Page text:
With the huge influx of people moving to Florida I have seen a high rise in new cleaning companies. The numbers have tripled in this industry.
The first difference is my stability, having been in business ten years. Many of my clients stay with me for many years. I am one of those steady-eddy types of people.
Secondly, I like to maintain a high level of communication with my clients, usually in detailed invoicing as well as periodically checking customer satisfaction.
With regards to the actual work, I am always looking for ways to improve the level and quality of service. Whether home or office, I treat it as if it were mine- literally. Consistently looking for ways to improve my actual work by continuation of study on a regular basis. As an example I recently (2018) purchased the book The Hundred – Year Lie, How to Protect Yourself from the Chemicals That Are Destroying Your Health, by Randall Fitzgerald. Based on what I learned I researched every product I use in my business and much to my shock too many products were toxic including many that claimed to be “natural.” I was very dismayed to learn that many toilet products are destructive to aquatic life and release toxic vapors into the air. Toxic products are CHEAP compared to plant derived products therefore most people use them, never realizing how much poison they are releasing into the air they breath and the water we drink. Now visually imagine an endless sea of homes and businesses polluting their indoor environment with many toxic chemicals. Long term this practice is physically disastrous because many of these toxins accumulate in the body and never leave.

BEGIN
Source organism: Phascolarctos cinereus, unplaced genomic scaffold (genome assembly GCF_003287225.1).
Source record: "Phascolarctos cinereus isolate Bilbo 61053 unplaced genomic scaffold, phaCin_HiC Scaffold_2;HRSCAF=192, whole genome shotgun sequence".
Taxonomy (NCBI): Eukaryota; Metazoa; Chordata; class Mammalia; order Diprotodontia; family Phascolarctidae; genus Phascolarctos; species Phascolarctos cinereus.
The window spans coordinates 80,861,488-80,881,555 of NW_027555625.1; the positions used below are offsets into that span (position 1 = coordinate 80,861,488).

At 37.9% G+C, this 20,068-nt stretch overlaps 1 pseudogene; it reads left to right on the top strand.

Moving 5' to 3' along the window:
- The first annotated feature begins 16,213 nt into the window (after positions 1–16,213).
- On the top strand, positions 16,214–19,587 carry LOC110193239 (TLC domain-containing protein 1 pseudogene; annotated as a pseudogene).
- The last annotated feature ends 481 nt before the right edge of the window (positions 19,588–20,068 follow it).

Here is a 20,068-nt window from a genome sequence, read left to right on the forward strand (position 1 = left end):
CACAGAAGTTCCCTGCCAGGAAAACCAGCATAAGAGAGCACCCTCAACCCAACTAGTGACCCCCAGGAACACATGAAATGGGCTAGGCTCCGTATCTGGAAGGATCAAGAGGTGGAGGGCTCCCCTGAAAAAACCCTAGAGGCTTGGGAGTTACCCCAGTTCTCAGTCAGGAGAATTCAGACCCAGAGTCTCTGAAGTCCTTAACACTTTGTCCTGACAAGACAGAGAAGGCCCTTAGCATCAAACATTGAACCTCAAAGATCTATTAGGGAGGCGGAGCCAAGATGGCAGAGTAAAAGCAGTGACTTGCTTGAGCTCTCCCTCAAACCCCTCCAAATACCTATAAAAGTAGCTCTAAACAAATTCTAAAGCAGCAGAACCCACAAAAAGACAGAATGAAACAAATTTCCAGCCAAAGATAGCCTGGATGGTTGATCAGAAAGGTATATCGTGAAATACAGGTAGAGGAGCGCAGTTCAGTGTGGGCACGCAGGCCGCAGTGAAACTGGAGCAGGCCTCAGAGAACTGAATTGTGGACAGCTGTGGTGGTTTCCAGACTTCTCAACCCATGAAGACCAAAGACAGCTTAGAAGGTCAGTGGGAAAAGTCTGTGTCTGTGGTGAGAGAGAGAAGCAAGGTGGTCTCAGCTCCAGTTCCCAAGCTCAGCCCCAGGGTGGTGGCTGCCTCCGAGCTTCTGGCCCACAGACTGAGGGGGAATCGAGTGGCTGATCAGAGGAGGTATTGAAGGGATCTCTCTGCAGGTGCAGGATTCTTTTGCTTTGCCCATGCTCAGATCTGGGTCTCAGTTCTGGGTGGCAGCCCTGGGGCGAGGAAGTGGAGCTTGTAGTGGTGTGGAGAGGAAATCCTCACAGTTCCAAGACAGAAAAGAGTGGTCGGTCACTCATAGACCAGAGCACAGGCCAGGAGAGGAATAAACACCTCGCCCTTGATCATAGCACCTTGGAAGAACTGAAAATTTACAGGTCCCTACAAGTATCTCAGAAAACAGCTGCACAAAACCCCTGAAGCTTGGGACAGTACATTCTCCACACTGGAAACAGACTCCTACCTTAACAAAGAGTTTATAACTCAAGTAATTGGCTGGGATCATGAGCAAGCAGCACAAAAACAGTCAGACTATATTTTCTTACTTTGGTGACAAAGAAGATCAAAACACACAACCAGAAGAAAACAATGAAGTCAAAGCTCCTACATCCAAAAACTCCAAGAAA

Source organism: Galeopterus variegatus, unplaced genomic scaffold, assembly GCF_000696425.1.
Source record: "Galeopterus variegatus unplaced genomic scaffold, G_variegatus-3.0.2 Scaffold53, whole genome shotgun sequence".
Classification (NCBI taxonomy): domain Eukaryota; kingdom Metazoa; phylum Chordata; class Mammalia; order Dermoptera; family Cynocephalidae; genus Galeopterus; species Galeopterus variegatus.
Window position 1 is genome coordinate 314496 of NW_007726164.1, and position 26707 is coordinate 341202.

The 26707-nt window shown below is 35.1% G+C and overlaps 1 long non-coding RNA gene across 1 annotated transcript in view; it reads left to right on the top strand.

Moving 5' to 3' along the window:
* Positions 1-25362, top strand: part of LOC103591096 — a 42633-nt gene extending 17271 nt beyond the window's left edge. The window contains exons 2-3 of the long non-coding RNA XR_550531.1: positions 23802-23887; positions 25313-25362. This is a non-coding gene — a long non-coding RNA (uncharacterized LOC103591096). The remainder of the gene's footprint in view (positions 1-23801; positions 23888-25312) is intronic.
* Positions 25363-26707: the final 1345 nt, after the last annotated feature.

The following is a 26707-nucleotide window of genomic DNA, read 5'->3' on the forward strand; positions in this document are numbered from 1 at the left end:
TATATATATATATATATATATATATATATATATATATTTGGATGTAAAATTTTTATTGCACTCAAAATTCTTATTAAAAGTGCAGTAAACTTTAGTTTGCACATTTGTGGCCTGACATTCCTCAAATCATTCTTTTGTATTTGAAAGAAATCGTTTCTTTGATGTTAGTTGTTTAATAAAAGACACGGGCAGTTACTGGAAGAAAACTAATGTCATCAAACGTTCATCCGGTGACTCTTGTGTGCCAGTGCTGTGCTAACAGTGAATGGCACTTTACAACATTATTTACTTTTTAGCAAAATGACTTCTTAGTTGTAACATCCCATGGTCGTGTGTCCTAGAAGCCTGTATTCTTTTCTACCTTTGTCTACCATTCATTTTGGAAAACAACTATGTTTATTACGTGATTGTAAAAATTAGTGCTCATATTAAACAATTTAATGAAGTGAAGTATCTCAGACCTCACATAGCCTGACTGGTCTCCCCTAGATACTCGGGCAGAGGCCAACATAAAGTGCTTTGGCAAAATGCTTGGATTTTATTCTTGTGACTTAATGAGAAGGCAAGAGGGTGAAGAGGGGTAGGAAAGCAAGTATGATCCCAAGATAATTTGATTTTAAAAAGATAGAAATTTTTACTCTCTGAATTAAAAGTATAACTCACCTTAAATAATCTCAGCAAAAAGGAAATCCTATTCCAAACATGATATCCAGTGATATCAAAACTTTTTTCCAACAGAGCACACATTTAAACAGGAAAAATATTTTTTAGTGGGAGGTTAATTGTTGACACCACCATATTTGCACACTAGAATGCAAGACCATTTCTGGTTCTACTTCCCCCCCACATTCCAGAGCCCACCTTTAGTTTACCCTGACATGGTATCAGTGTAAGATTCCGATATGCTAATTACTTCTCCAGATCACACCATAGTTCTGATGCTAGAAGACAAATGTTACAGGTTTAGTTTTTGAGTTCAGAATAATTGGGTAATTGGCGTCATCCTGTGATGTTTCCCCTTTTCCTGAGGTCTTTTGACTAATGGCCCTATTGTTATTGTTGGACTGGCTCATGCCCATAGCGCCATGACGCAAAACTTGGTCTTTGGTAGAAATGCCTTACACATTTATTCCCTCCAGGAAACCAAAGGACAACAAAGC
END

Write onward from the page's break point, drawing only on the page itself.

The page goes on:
Here is a diagram and short paragraph from a scientific study that analyzed DUST, which found it was composed of many dangerous toxins.
Indoor dust is a reservoir for commercial consumer product chemicals, including many compounds with known or suspected health effects. However, most dust exposure studies measure few chemicals in small samples. We systematically searched the U.S. indoor dust literature on phthalates, replacement flame retardants (RFRs), perfluoroalkyl substances (PFASs), synthetic fragrances, and environmental phenols and estimated pooled geometric means (GMs) and 95% confidence intervals for 45 chemicals measured in ?3 data sets. In order to rank and contextualize these results, we used the pooled GMs to calculate residential intake from dust ingestion, inhalation, and dermal uptake from air, and then identified hazard traits from the Safer Consumer Products Candidate Chemical List. Our results indicate that U.S. indoor dust consistently contains chemicals from multiple classes. Phthalates occurred in the highest concentrations, followed by phenols, RFRs, fragrance, and PFASs. Several phthalates and RFRs had the highest residential intakes. We also found that many chemicals in dust share hazard traits such as reproductive and endocrine toxicity. We offer recommendations to maximize comparability of studies and advance indoor exposure science. This information is critical in shaping future exposure and health studies, especially related to cumulative exposures, and in providing evidence for intervention development and public policy. For the full article go to https://pubs.acs.org/doi/abs/10.1021/acs.est.6b02023